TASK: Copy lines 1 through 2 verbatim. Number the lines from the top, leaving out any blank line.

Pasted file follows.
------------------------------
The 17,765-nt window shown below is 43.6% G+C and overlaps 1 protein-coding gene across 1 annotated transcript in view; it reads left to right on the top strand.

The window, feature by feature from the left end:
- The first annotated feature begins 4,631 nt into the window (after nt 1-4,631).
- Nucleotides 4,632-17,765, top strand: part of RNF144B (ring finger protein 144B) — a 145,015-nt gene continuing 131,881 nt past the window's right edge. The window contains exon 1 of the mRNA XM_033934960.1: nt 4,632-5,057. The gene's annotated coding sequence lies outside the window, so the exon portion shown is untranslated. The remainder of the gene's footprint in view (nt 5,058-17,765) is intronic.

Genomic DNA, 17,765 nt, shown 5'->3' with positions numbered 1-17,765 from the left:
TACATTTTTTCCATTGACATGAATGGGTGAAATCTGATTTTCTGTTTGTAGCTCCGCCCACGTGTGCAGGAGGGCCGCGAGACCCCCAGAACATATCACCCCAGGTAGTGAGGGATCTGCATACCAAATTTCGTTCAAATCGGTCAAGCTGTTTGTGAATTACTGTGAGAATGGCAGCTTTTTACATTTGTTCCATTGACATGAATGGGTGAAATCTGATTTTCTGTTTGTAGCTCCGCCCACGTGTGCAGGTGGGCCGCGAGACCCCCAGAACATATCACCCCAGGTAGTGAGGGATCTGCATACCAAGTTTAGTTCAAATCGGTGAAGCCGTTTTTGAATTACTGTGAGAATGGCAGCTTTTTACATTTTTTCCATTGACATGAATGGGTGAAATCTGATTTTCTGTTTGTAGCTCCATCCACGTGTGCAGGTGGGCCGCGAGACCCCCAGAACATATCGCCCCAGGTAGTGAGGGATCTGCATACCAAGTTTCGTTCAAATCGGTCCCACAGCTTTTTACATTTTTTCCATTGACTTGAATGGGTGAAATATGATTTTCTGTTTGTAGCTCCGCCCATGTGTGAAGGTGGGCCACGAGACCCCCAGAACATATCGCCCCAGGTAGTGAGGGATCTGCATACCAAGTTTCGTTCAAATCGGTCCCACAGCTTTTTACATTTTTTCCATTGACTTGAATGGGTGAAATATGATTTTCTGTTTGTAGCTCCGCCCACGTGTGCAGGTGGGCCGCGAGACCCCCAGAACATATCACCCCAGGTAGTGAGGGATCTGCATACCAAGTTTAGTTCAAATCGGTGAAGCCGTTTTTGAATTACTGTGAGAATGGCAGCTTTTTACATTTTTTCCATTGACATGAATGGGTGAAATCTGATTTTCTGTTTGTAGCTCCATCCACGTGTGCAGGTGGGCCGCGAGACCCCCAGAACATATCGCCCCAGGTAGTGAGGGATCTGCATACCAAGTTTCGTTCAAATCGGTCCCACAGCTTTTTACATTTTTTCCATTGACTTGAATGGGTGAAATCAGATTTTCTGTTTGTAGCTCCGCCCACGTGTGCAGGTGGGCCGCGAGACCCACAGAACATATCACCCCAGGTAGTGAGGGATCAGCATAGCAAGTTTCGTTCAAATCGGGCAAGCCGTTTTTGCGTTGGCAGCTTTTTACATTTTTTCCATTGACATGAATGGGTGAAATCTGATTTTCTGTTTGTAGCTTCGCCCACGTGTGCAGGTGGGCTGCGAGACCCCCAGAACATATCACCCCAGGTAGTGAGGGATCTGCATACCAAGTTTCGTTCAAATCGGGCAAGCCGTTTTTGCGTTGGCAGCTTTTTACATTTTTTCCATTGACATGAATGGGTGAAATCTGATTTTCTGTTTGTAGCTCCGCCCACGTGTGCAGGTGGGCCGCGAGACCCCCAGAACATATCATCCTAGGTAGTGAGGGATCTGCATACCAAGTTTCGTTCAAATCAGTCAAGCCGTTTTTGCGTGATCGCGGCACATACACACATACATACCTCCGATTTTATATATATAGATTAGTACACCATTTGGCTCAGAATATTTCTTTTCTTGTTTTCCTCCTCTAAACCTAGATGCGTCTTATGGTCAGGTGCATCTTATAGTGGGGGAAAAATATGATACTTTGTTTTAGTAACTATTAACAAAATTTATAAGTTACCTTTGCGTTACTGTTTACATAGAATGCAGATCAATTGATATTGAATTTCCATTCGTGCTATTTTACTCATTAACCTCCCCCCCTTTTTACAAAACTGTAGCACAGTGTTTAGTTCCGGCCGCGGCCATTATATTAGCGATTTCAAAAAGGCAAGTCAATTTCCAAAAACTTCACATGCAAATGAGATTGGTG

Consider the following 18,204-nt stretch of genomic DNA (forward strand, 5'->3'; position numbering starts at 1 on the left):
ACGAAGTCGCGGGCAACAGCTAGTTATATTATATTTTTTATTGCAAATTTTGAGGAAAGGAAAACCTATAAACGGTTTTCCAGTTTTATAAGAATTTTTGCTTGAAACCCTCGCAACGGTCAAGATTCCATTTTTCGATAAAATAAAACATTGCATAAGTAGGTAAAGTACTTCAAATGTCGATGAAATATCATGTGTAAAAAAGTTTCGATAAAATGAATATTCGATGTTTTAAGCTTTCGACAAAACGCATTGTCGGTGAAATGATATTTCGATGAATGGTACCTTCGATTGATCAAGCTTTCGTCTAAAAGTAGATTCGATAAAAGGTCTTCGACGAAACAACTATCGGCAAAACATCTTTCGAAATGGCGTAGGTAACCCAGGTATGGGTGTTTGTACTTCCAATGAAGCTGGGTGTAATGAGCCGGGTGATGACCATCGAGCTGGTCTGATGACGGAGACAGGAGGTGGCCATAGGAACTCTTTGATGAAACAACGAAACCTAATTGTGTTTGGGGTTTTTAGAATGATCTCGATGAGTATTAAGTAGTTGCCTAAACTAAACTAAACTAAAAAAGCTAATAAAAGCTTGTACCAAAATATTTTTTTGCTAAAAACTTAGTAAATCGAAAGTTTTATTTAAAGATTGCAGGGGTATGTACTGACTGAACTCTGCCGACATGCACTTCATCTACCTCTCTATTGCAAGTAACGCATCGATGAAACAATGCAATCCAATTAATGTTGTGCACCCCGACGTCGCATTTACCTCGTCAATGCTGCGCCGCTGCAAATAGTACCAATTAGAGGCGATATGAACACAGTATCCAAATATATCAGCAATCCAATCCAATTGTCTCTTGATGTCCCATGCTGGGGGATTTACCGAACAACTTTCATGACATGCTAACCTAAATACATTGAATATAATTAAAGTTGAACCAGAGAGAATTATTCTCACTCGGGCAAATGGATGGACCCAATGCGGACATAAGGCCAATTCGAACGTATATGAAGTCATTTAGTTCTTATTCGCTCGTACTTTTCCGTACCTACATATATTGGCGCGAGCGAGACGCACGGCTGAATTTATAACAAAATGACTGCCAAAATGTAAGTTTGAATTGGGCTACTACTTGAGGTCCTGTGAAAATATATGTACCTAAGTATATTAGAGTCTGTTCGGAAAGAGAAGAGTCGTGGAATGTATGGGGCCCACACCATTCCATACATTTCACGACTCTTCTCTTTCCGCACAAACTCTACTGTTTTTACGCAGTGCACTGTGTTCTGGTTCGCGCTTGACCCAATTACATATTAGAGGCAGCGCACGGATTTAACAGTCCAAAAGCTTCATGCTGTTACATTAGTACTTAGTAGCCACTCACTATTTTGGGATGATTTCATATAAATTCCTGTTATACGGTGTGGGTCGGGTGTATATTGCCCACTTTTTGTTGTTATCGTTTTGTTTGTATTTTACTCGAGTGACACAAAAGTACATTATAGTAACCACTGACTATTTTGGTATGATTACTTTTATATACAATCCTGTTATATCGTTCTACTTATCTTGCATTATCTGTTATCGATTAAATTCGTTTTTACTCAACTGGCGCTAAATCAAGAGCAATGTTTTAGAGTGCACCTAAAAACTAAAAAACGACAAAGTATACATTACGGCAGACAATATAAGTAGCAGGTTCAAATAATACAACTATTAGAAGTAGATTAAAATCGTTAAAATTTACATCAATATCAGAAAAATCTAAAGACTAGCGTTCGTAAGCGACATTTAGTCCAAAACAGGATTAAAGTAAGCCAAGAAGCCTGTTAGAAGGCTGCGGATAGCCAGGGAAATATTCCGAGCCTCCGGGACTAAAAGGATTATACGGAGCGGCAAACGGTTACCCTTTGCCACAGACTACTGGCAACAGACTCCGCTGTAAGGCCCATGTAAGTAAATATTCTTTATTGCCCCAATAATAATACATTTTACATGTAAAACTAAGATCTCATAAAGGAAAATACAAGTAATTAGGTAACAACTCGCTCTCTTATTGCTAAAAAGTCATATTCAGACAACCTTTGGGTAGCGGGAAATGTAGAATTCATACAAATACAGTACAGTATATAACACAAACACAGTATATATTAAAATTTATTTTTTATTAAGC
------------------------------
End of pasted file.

The 17,765-nt window shown below is 43.6% G+C and overlaps 1 protein-coding gene across 1 annotated transcript in view; it reads left to right on the top strand.

The window, feature by feature from the left end: